Speed Development - more than just running fast
Mike Leonard explores the crucial elements of speed development and how they can be applied to meet the demands of your sport.
Speed is the capacity to perform successive movements at a fast rate. As well as thinking about speed as "running speed" it is the development of the ability to move the limbs quickly which is needed in a variety of sports and events, e.g. javelin, discus, tennis, squash etc. Therefore, there is more to think about than just running fast.
Energy system for speed
The anaerobic alactic pathway supplies energy for absolute speed. The anaerobic (without oxygen) alactic (without lactate) energy system is best challenged as an athlete approaches top speed between 30 and 60 metres while running at 95% to 100% of maximum.
They say that sprinters are "born and not made" due to the necessity of having a preponderance of fast-twitch muscle fibres. The development of pure speed involves stimulating the central nervous system to send messages through to the muscles to tell them to contract. The speed of this contraction has a significant bearing on the power of the movement.
When applied in the field of sport, however, this "element of speed" is not enough on its own. Genetically our muscles comprise a certain level of fast/slow-twitch fibres, which does not significantly change (although training effects can modify them to a limited extent).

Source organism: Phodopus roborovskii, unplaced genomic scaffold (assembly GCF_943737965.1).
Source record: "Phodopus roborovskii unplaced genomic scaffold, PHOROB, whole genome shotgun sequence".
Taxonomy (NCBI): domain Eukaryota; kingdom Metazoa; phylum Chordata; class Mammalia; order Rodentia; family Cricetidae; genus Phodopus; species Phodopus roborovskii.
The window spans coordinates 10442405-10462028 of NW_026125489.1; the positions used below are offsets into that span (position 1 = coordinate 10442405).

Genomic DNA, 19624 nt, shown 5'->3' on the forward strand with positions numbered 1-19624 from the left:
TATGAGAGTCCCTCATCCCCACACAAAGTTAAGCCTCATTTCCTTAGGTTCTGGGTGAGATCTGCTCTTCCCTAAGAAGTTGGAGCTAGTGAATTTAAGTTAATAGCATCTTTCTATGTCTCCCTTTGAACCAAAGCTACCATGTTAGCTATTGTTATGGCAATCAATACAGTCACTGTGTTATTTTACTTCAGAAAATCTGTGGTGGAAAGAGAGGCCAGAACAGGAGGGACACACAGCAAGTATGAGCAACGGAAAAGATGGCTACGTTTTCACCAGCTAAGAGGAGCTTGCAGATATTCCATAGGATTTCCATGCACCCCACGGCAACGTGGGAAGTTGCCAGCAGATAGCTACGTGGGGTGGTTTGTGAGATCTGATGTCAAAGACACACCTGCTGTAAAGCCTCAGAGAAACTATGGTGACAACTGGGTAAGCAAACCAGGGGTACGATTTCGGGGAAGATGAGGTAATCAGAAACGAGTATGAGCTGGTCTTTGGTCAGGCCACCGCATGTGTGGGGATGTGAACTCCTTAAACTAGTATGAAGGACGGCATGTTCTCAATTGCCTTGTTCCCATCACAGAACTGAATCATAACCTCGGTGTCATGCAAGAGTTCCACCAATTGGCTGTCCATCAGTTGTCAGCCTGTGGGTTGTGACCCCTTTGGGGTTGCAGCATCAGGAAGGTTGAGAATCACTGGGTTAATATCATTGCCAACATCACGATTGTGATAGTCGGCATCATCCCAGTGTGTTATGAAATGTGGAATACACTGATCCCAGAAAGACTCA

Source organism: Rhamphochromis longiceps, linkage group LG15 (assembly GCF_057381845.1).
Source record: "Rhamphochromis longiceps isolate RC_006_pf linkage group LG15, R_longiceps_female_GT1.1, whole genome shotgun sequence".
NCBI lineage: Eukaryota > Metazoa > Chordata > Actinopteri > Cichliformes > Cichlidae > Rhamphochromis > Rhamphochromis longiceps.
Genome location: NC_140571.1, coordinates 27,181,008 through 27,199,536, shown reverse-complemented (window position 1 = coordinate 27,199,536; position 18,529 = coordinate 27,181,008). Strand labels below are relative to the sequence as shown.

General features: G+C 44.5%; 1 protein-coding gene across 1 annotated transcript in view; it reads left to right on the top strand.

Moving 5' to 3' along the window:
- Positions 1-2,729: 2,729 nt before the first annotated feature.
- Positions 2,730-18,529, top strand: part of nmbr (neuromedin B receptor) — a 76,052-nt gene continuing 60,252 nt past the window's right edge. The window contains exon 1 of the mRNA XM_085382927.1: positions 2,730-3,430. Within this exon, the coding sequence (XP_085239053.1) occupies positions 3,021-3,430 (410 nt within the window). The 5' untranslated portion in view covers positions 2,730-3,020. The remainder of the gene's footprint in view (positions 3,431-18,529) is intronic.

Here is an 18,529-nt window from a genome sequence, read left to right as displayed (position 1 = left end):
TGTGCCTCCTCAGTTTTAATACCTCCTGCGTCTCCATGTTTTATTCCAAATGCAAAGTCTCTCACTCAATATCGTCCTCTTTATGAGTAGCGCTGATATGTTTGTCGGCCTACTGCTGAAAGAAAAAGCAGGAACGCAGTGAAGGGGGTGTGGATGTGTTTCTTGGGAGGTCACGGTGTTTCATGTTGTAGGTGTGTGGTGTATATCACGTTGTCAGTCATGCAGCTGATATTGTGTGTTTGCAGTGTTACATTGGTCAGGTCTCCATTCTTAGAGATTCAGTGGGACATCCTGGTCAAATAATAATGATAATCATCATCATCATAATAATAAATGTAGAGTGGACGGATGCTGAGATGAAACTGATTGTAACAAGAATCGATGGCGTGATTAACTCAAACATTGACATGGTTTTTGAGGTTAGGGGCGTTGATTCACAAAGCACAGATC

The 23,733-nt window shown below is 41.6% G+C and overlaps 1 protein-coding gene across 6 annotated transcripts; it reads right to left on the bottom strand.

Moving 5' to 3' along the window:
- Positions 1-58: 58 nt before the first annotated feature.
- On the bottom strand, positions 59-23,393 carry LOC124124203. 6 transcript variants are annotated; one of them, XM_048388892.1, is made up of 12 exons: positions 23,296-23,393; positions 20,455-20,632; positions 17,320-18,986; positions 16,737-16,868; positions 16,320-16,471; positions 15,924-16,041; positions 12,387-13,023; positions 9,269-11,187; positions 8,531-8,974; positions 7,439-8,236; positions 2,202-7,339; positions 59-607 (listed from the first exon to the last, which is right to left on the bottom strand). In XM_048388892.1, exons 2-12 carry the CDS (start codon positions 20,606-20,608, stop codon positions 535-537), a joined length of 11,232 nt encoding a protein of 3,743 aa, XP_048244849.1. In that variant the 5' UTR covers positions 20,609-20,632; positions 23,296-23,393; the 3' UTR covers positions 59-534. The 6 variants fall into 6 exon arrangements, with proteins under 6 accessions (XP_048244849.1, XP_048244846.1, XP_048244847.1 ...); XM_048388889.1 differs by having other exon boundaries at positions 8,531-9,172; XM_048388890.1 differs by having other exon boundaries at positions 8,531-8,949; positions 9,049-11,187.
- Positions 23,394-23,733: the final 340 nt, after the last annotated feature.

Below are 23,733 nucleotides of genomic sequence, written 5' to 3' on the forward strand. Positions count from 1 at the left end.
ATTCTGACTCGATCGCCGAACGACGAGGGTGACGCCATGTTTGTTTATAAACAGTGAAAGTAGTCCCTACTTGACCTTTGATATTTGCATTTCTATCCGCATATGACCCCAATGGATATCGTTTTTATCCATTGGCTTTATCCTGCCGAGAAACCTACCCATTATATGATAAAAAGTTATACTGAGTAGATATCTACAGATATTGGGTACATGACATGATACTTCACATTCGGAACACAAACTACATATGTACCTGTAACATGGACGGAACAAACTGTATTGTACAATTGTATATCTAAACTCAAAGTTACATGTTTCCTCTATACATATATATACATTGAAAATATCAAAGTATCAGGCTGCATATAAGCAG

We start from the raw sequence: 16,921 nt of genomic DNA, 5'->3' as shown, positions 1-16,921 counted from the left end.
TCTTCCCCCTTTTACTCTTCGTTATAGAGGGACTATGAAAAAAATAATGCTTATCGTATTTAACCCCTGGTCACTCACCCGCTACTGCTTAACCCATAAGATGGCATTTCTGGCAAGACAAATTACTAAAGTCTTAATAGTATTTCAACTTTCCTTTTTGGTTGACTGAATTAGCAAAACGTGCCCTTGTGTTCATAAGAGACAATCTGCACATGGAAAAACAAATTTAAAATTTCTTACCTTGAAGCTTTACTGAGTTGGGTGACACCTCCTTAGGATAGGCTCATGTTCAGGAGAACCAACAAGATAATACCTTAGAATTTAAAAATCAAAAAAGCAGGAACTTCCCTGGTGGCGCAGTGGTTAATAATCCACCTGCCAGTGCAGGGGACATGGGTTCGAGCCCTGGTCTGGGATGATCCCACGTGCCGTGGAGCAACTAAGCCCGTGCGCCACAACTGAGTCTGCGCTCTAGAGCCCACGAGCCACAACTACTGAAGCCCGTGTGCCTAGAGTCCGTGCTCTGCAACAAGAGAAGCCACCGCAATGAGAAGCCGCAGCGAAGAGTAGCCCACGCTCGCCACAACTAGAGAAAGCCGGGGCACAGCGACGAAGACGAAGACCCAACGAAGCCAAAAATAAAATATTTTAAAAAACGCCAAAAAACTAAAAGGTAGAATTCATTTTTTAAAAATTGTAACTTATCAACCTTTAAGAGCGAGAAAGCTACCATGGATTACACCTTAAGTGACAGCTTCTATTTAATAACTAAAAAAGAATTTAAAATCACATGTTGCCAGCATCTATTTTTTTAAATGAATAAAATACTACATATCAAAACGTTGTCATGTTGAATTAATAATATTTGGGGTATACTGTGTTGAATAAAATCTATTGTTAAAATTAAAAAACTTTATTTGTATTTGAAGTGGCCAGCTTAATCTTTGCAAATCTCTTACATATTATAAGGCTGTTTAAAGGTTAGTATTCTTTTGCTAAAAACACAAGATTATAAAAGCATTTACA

In racquet sports like tennis and field events like the javelin, limb speed is essential, but strength, suppleness, stamina and skill all play a part in the application of speed to the field of performance. Speed is, therefore, an element of the conditioning of the body to meet the specific needs of the sport, but how do we develop it? As a track coach, my sprinters use a variety of exercises and drills to stimulate the responses needed within the body to run fast.
Examples of speed development methods
SAQ® - speed, agility and quickness of movement. Warm-up is conducted with a wide array of drills and with the use of equipment (speed ladders, hurdles, cones etc.), agility and speed are developed. Further details on this method of speed development can be found on the SAQ International web site at https://www.saqinternational.com
Specific Sprint Drills - Drills can be used to develop the correct movement patterns of the limbs and to ingrain these movement patterns into our memory. Technique drills for runners are usually performed using three activities, marching (walking), skipping and running. Each activity helps to develop essential components of proper and economical running technique. An example of some sprint specific technical drills can be found on the following website: www.brianmac.co.uk/tecdrill.htm
Speed Sessions - On the running, we can use several different sessions to work purely on speed. An example is 2 x 4 x 30 (90%) [3, 10] which means; 2 sets of 4 repetitions of 30 metres at 90% effort with 3 minutes recovery between each repetition and 10 minutes recovery between each set. Other sessions can use various distances to add variety, but when working on pure speed, I work on distances only up to 60m.
Further variations can be brought in with broken runs where the session requires the athlete to sprint at 100% for a given distance, e.g. 30m, ease to 80% effort for 30m and then go back to 100% effort for another 30m before slowing down and stopping. Progression of this training unit can be with variation in the distances run for each phase.
Speed workouts for a selection of running events